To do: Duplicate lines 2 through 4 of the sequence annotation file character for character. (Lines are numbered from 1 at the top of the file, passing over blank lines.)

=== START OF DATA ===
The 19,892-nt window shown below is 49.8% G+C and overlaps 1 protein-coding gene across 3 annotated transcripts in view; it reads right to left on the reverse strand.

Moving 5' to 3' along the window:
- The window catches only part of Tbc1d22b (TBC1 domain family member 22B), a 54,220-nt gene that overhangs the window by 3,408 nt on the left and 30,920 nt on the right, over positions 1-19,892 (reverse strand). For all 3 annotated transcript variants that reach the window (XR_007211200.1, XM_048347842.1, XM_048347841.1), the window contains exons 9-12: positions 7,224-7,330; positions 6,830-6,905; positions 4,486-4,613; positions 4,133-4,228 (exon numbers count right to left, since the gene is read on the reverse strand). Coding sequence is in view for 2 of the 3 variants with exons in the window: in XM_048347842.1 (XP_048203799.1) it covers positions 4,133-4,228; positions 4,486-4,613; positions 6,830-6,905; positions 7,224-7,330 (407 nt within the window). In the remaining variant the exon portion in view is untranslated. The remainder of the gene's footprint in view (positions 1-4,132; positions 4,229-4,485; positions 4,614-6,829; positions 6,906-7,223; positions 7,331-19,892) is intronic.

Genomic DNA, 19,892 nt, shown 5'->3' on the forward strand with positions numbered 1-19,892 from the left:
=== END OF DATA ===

Moving 5' to 3' along the window:
- The window catches only part of Tbc1d22b (TBC1 domain family member 22B), a 54,220-nt gene that overhangs the window by 3,408 nt on the left and 30,920 nt on the right, over positions 1-19,892 (reverse strand). For all 3 annotated transcript variants that reach the window (XR_007211200.1, XM_048347842.1, XM_048347841.1), the window contains exons 9-12: positions 7,224-7,330; positions 6,830-6,905; positions 4,486-4,613; positions 4,133-4,228 (exon numbers count right to left, since the gene is read on the reverse strand). Coding sequence is in view for 2 of the 3 variants with exons in the window: in XM_048347842.1 (XP_048203799.1) it covers positions 4,133-4,228; positions 4,486-4,613; positions 6,830-6,905; positions 7,224-7,330 (407 nt within the window). In the remaining variant the exon portion in view is untranslated. The remainder of the gene's footprint in view (positions 1-4,132; positions 4,229-4,485; positions 4,614-6,829; positions 6,906-7,223; positions 7,331-19,892) is intronic.

Genomic DNA, 19,892 nt, shown 5'->3' on the forward strand with positions numbered 1-19,892 from the left: